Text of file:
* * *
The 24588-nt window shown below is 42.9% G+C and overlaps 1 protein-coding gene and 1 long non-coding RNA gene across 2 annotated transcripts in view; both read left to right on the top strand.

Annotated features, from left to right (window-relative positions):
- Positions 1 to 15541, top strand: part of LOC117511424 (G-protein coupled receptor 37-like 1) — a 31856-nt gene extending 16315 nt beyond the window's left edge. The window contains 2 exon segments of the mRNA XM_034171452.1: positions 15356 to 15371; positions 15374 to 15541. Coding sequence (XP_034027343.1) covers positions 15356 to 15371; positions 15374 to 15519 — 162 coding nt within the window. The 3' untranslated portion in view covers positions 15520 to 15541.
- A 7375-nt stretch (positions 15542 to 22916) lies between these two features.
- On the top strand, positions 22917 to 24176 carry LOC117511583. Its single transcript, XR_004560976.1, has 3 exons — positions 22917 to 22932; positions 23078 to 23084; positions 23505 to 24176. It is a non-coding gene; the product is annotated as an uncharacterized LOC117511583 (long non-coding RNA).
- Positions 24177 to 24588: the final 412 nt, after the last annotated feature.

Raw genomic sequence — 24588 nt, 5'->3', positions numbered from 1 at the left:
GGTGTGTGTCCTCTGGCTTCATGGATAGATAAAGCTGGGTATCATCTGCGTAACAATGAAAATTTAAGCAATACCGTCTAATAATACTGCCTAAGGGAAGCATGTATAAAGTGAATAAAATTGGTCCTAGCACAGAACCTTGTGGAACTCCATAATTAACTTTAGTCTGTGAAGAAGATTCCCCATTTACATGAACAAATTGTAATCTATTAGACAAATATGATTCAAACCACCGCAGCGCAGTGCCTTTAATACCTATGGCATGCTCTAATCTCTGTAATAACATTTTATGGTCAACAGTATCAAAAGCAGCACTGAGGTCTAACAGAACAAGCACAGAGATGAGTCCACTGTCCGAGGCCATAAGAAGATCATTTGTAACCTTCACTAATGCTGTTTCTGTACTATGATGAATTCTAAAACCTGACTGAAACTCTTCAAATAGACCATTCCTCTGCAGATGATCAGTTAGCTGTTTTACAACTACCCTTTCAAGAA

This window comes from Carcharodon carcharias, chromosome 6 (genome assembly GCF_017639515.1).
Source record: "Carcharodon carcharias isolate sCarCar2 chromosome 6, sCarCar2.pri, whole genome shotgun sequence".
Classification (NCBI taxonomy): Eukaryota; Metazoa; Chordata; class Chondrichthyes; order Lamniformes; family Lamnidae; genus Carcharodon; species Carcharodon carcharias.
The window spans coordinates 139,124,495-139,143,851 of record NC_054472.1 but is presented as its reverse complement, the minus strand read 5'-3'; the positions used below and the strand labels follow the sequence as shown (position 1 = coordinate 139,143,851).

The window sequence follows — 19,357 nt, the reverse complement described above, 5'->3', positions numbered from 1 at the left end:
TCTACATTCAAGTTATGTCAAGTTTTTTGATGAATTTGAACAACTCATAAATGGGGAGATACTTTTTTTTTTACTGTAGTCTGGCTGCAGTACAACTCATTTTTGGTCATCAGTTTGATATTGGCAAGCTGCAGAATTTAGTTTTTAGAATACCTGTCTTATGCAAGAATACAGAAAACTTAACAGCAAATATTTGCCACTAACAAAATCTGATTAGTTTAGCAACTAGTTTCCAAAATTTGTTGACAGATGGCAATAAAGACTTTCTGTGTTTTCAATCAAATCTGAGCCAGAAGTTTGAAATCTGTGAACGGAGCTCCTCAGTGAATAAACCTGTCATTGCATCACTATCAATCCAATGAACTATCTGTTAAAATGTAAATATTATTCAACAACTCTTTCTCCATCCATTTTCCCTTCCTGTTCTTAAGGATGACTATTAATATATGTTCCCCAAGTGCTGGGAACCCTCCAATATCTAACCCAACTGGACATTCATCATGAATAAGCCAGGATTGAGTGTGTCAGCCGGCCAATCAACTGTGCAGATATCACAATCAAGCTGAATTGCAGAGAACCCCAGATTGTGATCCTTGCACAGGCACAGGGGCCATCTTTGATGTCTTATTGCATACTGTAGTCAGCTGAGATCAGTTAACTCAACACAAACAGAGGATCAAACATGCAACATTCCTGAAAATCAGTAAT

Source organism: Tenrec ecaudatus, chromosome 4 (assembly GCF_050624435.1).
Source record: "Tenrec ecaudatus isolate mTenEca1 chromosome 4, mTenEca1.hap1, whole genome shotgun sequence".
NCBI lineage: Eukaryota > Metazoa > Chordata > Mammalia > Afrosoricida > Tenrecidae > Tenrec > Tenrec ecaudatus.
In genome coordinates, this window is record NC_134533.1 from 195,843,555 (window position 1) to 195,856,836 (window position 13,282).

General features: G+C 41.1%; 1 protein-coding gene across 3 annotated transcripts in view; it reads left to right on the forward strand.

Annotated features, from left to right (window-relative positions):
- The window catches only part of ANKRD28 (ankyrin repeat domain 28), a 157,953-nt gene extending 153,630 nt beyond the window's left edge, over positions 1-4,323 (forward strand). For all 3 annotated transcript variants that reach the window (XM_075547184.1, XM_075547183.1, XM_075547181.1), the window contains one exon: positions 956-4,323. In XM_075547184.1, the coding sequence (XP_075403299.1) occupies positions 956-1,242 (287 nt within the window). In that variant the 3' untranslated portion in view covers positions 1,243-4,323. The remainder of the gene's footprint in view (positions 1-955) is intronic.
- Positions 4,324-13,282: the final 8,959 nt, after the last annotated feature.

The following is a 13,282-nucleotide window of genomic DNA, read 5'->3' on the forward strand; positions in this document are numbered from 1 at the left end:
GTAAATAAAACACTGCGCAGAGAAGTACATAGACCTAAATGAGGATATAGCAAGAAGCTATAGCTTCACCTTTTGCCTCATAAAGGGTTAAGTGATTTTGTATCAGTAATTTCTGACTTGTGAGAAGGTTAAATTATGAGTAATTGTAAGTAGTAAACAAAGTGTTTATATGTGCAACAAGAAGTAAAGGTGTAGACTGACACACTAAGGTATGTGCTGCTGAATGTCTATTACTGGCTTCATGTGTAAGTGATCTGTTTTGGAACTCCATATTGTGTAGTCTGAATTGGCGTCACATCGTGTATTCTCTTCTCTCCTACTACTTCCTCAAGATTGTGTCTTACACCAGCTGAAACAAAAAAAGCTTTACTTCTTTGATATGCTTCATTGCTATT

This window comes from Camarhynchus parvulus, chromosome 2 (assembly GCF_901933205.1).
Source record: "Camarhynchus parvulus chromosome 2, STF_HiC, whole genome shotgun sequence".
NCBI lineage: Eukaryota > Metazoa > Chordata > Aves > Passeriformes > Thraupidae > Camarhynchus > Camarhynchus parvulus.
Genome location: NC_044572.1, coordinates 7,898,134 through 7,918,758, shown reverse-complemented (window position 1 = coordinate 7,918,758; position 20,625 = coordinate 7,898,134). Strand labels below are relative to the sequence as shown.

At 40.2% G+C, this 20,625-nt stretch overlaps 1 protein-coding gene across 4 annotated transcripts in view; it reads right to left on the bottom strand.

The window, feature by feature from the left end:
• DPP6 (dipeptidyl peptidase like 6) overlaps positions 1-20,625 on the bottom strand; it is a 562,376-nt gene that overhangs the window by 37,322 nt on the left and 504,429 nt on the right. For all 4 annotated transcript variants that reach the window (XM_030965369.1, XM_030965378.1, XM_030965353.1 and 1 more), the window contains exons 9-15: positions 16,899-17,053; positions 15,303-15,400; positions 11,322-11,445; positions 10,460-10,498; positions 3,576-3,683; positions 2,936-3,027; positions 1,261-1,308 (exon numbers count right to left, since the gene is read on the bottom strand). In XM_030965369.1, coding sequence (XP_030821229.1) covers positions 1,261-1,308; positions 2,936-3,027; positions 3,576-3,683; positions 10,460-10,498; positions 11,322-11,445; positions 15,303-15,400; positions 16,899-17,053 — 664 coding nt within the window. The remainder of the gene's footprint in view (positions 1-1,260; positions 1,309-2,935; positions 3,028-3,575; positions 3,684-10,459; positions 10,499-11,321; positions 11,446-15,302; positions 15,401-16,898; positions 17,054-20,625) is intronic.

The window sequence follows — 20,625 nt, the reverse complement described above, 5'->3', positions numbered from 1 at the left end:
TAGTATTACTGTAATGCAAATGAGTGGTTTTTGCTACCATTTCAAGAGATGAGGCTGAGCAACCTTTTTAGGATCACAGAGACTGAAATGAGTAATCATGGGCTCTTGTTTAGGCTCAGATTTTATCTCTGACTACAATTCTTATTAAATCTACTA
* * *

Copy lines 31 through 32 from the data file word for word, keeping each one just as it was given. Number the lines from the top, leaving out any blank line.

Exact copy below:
• DPP6 (dipeptidyl peptidase like 6) overlaps positions 1-20,625 on the bottom strand; it is a 562,376-nt gene that overhangs the window by 37,322 nt on the left and 504,429 nt on the right. For all 4 annotated transcript variants that reach the window (XM_030965369.1, XM_030965378.1, XM_030965353.1 and 1 more), the window contains exons 9-15: positions 16,899-17,053; positions 15,303-15,400; positions 11,322-11,445; positions 10,460-10,498; positions 3,576-3,683; positions 2,936-3,027; positions 1,261-1,308 (exon numbers count right to left, since the gene is read on the bottom strand). In XM_030965369.1, coding sequence (XP_030821229.1) covers positions 1,261-1,308; positions 2,936-3,027; positions 3,576-3,683; positions 10,460-10,498; positions 11,322-11,445; positions 15,303-15,400; positions 16,899-17,053 — 664 coding nt within the window. The remainder of the gene's footprint in view (positions 1-1,260; positions 1,309-2,935; positions 3,028-3,575; positions 3,684-10,459; positions 10,499-11,321; positions 11,446-15,302; positions 15,401-16,898; positions 17,054-20,625) is intronic.

The window sequence follows — 20,625 nt, the reverse complement described above, 5'->3', positions numbered from 1 at the left end: